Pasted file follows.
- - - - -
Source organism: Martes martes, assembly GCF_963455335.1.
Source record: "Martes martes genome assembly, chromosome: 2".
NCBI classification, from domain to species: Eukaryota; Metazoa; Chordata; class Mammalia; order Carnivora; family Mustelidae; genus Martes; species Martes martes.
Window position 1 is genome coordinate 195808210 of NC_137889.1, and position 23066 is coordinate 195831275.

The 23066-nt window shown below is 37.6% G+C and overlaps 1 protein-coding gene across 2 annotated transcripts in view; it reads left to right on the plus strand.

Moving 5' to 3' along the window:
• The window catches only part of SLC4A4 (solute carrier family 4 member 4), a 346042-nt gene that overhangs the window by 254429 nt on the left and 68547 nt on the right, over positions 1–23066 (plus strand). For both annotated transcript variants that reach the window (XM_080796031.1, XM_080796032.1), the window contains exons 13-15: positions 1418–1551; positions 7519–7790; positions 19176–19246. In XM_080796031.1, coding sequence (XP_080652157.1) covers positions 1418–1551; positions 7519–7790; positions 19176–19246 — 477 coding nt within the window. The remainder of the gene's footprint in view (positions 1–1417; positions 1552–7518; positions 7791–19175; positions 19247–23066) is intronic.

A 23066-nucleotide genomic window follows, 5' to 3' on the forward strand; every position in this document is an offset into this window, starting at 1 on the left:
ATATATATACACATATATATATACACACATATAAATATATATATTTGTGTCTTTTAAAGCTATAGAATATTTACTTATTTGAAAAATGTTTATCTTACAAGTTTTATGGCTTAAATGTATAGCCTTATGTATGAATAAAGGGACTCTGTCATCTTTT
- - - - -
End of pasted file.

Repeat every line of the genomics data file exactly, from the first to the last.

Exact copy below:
Source organism: Martes martes, assembly GCF_963455335.1.
Source record: "Martes martes genome assembly, chromosome: 2".
NCBI classification, from domain to species: Eukaryota; Metazoa; Chordata; class Mammalia; order Carnivora; family Mustelidae; genus Martes; species Martes martes.
Window position 1 is genome coordinate 195808210 of NC_137889.1, and position 23066 is coordinate 195831275.

The 23066-nt window shown below is 37.6% G+C and overlaps 1 protein-coding gene across 2 annotated transcripts in view; it reads left to right on the plus strand.

Moving 5' to 3' along the window:
• The window catches only part of SLC4A4 (solute carrier family 4 member 4), a 346042-nt gene that overhangs the window by 254429 nt on the left and 68547 nt on the right, over positions 1–23066 (plus strand). For both annotated transcript variants that reach the window (XM_080796031.1, XM_080796032.1), the window contains exons 13-15: positions 1418–1551; positions 7519–7790; positions 19176–19246. In XM_080796031.1, coding sequence (XP_080652157.1) covers positions 1418–1551; positions 7519–7790; positions 19176–19246 — 477 coding nt within the window. The remainder of the gene's footprint in view (positions 1–1417; positions 1552–7518; positions 7791–19175; positions 19247–23066) is intronic.

A 23066-nucleotide genomic window follows, 5' to 3' on the forward strand; every position in this document is an offset into this window, starting at 1 on the left:
ATATATATACACATATATATATACACACATATAAATATATATATTTGTGTCTTTTAAAGCTATAGAATATTTACTTATTTGAAAAATGTTTATCTTACAAGTTTTATGGCTTAAATGTATAGCCTTATGTATGAATAAAGGGACTCTGTCATCTTTT